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California Legal Requirements: Things to Do when Hiring


Becoming an employer in California is a big step for many solopreneurs, sales and service providers.

Once you go from working with contractors to becoming an employer by hiring an employee, here is list of things that I recommend on the must-do list. It’s not comprehensive but should give employers-to-be a nice start.

1)    File for an Employee Identification Number (EIN).

2)    Purchase Workers' Compensation Insurance for all employees.

3)    Register with the Employment Development Department (EDD) and submit necessary forms as they become due.

From their website:

What forms do I need, and where do I get them?

  • DE 1, Registration Form: After paying over $100 in wages in a calendar quarter, fill out a DE 1 to receive an EDD employer account number. Certain types of businesses - agricultural, government, nonprofit, schools and those that only have to withhold PIT - have special registration forms.
  • DE 34, Report of New Employee(s): To notify EDD of each new employee’s name, address, social security number and start-to-work date.
  • DE 88, Payroll Tax Deposit coupon: Send with your check to pay state payroll taxes. Payments by Electronic Funds Transfer and credit card are also available.
  • DE 9, Quarterly Contribution Return and Report of Wages: To report the total subject wages and UI/ETT/SDI/PIT taxes due for each quarter and reconcile the taxes due with the tax deposits paid during the quarter.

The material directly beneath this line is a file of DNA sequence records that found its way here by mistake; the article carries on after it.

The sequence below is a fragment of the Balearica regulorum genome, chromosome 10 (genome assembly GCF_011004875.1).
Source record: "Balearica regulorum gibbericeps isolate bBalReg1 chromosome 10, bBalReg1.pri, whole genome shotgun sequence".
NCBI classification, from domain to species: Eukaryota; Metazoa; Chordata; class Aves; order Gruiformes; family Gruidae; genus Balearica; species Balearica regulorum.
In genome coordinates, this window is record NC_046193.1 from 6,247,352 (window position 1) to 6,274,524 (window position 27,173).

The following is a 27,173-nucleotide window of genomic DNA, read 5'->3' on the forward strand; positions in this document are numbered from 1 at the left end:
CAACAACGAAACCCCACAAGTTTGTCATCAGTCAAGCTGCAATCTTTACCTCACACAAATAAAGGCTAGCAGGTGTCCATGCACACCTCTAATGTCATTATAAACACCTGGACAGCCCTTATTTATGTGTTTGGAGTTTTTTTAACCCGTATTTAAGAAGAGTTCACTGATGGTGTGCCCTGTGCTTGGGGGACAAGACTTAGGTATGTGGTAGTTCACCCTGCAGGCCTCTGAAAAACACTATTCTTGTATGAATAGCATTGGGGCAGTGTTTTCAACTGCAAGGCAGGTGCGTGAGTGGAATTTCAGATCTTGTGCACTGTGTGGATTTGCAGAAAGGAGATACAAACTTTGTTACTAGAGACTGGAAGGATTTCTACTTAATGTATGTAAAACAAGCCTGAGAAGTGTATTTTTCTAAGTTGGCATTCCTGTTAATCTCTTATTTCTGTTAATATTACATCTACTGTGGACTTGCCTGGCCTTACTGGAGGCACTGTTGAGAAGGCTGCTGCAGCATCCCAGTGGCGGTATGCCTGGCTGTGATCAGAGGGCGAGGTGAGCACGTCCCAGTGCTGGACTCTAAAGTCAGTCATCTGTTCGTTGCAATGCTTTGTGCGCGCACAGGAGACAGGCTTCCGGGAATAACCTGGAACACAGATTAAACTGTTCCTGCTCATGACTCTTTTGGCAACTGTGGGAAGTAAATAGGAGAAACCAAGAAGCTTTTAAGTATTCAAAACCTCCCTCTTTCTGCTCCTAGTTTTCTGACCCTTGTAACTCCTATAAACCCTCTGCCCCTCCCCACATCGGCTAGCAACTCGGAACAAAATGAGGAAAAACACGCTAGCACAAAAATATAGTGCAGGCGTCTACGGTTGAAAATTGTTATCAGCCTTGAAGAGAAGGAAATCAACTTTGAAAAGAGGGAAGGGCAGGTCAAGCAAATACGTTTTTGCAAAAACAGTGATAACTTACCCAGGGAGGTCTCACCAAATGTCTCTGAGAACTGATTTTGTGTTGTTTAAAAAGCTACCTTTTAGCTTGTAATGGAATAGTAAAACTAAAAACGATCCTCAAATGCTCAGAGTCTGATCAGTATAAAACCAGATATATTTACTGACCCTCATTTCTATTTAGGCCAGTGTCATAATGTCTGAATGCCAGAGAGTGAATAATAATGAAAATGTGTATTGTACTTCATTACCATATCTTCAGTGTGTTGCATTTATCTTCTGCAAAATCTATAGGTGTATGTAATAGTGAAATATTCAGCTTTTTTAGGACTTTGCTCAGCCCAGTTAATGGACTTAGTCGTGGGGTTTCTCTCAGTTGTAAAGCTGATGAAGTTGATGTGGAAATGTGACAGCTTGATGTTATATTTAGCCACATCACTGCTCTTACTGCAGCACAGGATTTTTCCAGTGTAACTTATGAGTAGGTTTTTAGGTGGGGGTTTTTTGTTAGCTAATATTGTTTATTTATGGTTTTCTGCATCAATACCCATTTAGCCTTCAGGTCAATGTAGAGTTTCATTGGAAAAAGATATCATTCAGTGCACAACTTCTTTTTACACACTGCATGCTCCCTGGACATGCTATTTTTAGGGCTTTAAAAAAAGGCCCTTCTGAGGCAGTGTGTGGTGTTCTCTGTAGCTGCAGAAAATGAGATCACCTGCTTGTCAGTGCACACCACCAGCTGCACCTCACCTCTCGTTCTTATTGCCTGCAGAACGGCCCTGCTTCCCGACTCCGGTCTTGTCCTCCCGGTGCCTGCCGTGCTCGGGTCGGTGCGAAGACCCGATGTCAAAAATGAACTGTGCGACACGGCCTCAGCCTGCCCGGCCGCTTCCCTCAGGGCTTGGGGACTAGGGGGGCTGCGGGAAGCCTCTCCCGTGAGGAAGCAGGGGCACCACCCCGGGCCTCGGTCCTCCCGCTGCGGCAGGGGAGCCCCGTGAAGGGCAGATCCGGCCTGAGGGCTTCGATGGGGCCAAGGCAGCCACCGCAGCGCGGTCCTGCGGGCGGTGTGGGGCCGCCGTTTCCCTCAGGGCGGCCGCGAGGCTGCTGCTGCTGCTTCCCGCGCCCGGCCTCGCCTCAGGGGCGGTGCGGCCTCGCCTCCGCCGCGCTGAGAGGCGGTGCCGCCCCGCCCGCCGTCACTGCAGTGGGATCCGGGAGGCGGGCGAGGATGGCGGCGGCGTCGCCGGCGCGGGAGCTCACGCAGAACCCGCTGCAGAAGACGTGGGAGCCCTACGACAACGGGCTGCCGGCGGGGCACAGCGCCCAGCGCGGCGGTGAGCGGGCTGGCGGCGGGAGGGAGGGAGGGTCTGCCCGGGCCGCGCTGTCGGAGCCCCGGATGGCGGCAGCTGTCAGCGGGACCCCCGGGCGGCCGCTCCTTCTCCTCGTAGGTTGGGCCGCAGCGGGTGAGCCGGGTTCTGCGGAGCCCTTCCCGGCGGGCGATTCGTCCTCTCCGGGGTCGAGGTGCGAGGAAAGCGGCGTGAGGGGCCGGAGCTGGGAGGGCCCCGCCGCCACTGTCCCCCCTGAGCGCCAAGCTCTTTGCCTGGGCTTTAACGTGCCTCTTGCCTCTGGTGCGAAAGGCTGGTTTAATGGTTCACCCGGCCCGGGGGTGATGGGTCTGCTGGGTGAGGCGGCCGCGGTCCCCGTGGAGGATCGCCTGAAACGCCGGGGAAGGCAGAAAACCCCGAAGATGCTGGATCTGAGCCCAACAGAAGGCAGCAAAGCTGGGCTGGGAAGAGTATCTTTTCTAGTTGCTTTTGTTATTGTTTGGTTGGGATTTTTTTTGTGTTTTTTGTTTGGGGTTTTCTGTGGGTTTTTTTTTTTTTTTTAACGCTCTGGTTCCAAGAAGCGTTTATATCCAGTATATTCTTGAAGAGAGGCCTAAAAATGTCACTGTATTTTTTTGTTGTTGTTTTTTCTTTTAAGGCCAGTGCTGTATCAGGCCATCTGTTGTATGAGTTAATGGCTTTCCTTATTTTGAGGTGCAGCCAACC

• DE 9C, Quarterly Contribution Return and Report of Wages (Continuation): To report all employees, their subject wages, PIT wages and PIT withheld.

When are the forms and taxes due?

  • DE 1: Due within 15 days of paying over $100 in wages in a calendar quarter.
  • DE 34: Due within 20 days of the employee’s start-to-work date.
  • DE 88: Due at least quarterly; may be due more often.

DE 9 and DE 9C: Due on the first day of the month after the end of each calendar quarter (April 1, July 1, October 1 and January 1)

4)    Post required notices in the workplace (you can get one large poster at the California Chamber of Commerce)

5)    Hand out pamphlets required by law. Also available at the California Chamber of Commerce.

6)    Set up a payroll system/figure out how to otherwise pay employees so that you deduct the proper amount of taxes from each paycheck, etc. You might also consider a full service payroll system that will help figure out all of that for the company and indemnify it for wrong taxes. This will also ensure that employees receive what you are legally required to provide them, such as an accurate W-2 at the end of the year.